This is a light entertainment that no one will take very seriously with a plucky heroine and an amusing supporting cast.
Rachel Gold once worked for the huge law firm of Abbot & Windsor in Chicago, but decided to go out on her own. She's happy in her own small practice, but is then asked to look into a matter by the managing partner of her old firm. One of the senior partners, Graham Anderson Marshall III has just died, allegedly at his desk but actually in the apartment of a high-priced call girl where he was wrapped up on some sort of leather outfit.
It turns out that the late Mr. Marshall had added a very strange codicil to his will, providing $40,000 in trust for the maintenance of a grave at a local pet cemetery. Oddly, Marshall never owned any pets and apparently never knew anyone who did. The managing partner is baffled and wants Rachel to quietly check into the matter to see what is actually buried in the grave.
Inevitably, someone beats her to it and steals the coffin from the grave before Rachel can get to it. This poses a serious problem for Rachel and for Maggie Sullivan, the woman who owns the pet cemetery. Sullivan is hoping to land the funeral and burial for a hippo who has just recently died at a local zoo and is worried that the bad publicity from the stolen coffin could nix her chances. (This will give you some idea of the general tenor of the book.)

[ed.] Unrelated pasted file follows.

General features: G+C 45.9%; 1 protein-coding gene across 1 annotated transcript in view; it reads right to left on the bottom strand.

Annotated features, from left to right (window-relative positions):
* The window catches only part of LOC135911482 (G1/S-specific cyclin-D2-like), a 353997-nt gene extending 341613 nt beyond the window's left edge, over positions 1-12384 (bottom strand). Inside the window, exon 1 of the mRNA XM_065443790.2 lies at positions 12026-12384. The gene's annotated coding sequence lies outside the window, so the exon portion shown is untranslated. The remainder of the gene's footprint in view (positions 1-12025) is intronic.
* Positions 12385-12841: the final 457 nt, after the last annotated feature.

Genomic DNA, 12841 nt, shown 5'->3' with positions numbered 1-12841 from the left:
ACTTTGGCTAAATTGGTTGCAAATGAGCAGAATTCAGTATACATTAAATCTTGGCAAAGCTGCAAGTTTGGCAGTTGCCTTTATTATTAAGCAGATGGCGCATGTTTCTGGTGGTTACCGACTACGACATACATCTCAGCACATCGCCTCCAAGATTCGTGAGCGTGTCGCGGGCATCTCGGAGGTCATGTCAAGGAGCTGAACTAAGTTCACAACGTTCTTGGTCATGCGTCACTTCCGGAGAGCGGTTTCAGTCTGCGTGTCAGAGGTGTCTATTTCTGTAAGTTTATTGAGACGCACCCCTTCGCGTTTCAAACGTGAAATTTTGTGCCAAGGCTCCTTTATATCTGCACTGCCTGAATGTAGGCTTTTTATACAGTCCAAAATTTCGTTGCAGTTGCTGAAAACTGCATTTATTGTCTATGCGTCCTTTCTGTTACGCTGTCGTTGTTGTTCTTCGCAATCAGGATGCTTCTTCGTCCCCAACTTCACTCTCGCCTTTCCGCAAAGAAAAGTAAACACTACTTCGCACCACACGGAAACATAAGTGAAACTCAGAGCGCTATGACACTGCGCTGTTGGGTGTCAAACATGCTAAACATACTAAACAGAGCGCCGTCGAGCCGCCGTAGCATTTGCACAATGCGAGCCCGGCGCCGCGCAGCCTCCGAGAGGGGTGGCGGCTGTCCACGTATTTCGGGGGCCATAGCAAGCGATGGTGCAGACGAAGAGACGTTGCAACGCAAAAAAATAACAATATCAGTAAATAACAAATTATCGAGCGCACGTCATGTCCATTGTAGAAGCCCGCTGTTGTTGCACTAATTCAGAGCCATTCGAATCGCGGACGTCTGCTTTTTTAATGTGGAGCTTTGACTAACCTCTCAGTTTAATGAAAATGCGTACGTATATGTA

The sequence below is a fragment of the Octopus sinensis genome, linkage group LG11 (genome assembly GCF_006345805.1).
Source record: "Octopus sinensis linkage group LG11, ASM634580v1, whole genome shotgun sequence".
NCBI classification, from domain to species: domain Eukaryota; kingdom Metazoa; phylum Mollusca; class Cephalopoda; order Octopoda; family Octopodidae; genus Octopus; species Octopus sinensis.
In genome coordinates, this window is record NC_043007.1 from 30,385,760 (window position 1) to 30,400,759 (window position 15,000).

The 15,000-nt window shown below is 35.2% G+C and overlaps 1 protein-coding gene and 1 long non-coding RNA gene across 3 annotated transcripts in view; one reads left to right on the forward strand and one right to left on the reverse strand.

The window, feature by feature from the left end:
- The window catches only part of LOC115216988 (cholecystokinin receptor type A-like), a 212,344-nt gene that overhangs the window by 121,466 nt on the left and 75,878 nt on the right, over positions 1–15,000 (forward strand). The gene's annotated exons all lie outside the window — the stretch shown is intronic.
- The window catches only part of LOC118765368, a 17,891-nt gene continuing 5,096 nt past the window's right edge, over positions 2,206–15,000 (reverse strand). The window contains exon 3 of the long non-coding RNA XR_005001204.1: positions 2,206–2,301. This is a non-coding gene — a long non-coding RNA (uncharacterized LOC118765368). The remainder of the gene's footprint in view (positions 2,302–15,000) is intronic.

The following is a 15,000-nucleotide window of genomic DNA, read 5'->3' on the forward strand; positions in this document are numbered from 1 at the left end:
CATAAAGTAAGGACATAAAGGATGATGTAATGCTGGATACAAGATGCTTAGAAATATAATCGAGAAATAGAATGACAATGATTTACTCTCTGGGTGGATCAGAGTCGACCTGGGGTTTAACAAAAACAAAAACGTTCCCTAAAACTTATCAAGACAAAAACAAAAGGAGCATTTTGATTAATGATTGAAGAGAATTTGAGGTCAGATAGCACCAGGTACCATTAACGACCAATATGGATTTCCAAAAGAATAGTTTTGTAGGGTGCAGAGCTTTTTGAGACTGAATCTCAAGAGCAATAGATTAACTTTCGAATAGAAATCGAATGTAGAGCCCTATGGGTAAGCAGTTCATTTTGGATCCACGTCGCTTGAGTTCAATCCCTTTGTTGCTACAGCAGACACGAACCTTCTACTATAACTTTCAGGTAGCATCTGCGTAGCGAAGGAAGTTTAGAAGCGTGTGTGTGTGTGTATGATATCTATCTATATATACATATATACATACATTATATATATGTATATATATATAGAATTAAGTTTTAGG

At any rate, Rachel soldiers on and finds herself in the middle of a very complex and dangerous situation. There's a somewhat wacky supporting cast, including the hooker in whose arms Graham Marshall expired. There's the requisite hunky boyfriend who has betrayed Rachel and is trying to worm his way back into her good graces, not to mention her bed. All this leads to a very convoluted ending which climaxes at Chicago's Shedd Aquarium.
This is one of those books that leaves me somewhat at odds with myself. Michael A. Kahn has written a book that will appeal to a large number of readers who enjoy novels like this, and I can appreciate that he has done a very good job of it. On the other hand, this is not the sort of novel that normally appeals to me and I would not have read it save for the fact that one of my book clubs picked it for this month. And while I don't regret having read it, I doubt that I will be following the misadventures of Rachel Gold any farther.